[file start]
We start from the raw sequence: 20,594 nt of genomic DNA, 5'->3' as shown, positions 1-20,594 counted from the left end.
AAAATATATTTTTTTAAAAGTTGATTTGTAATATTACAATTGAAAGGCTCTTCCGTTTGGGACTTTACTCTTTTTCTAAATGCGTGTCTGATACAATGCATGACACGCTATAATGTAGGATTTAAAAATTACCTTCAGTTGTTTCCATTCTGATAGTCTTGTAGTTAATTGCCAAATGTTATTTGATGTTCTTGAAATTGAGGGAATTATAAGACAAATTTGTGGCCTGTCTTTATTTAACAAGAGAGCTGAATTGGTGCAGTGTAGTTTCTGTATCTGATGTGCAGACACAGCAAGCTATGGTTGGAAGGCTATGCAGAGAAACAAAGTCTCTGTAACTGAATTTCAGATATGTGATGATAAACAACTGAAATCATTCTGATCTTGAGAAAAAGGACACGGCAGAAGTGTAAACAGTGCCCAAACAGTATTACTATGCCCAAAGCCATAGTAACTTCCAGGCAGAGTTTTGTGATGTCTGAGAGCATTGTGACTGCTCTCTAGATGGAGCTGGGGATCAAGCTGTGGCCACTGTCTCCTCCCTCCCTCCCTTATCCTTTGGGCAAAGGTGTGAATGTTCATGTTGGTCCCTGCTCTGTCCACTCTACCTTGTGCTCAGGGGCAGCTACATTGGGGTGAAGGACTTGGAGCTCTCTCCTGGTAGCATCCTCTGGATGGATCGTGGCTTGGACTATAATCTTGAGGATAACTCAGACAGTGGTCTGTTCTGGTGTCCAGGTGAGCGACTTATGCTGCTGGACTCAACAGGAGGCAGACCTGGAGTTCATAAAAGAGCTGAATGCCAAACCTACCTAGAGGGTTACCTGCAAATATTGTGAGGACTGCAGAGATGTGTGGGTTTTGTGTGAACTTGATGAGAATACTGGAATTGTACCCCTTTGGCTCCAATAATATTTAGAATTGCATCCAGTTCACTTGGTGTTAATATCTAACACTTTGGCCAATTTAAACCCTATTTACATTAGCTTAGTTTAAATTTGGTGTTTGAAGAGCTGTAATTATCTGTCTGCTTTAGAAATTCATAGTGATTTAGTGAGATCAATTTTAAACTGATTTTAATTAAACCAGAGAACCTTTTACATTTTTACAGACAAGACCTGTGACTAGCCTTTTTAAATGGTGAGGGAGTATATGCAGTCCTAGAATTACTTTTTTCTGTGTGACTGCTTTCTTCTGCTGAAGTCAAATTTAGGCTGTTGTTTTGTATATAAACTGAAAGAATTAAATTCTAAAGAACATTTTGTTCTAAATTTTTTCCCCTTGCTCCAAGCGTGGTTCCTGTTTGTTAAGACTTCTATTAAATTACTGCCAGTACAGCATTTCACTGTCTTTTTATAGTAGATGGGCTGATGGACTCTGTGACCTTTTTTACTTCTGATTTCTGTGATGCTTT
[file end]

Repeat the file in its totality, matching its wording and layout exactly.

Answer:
We start from the raw sequence: 20,594 nt of genomic DNA, 5'->3' as shown, positions 1-20,594 counted from the left end.
AAAATATATTTTTTTAAAAGTTGATTTGTAATATTACAATTGAAAGGCTCTTCCGTTTGGGACTTTACTCTTTTTCTAAATGCGTGTCTGATACAATGCATGACACGCTATAATGTAGGATTTAAAAATTACCTTCAGTTGTTTCCATTCTGATAGTCTTGTAGTTAATTGCCAAATGTTATTTGATGTTCTTGAAATTGAGGGAATTATAAGACAAATTTGTGGCCTGTCTTTATTTAACAAGAGAGCTGAATTGGTGCAGTGTAGTTTCTGTATCTGATGTGCAGACACAGCAAGCTATGGTTGGAAGGCTATGCAGAGAAACAAAGTCTCTGTAACTGAATTTCAGATATGTGATGATAAACAACTGAAATCATTCTGATCTTGAGAAAAAGGACACGGCAGAAGTGTAAACAGTGCCCAAACAGTATTACTATGCCCAAAGCCATAGTAACTTCCAGGCAGAGTTTTGTGATGTCTGAGAGCATTGTGACTGCTCTCTAGATGGAGCTGGGGATCAAGCTGTGGCCACTGTCTCCTCCCTCCCTCCCTTATCCTTTGGGCAAAGGTGTGAATGTTCATGTTGGTCCCTGCTCTGTCCACTCTACCTTGTGCTCAGGGGCAGCTACATTGGGGTGAAGGACTTGGAGCTCTCTCCTGGTAGCATCCTCTGGATGGATCGTGGCTTGGACTATAATCTTGAGGATAACTCAGACAGTGGTCTGTTCTGGTGTCCAGGTGAGCGACTTATGCTGCTGGACTCAACAGGAGGCAGACCTGGAGTTCATAAAAGAGCTGAATGCCAAACCTACCTAGAGGGTTACCTGCAAATATTGTGAGGACTGCAGAGATGTGTGGGTTTTGTGTGAACTTGATGAGAATACTGGAATTGTACCCCTTTGGCTCCAATAATATTTAGAATTGCATCCAGTTCACTTGGTGTTAATATCTAACACTTTGGCCAATTTAAACCCTATTTACATTAGCTTAGTTTAAATTTGGTGTTTGAAGAGCTGTAATTATCTGTCTGCTTTAGAAATTCATAGTGATTTAGTGAGATCAATTTTAAACTGATTTTAATTAAACCAGAGAACCTTTTACATTTTTACAGACAAGACCTGTGACTAGCCTTTTTAAATGGTGAGGGAGTATATGCAGTCCTAGAATTACTTTTTTCTGTGTGACTGCTTTCTTCTGCTGAAGTCAAATTTAGGCTGTTGTTTTGTATATAAACTGAAAGAATTAAATTCTAAAGAACATTTTGTTCTAAATTTTTTCCCCTTGCTCCAAGCGTGGTTCCTGTTTGTTAAGACTTCTATTAAATTACTGCCAGTACAGCATTTCACTGTCTTTTTATAGTAGATGGGCTGATGGACTCTGTGACCTTTTTTACTTCTGATTTCTGTGATGCTTT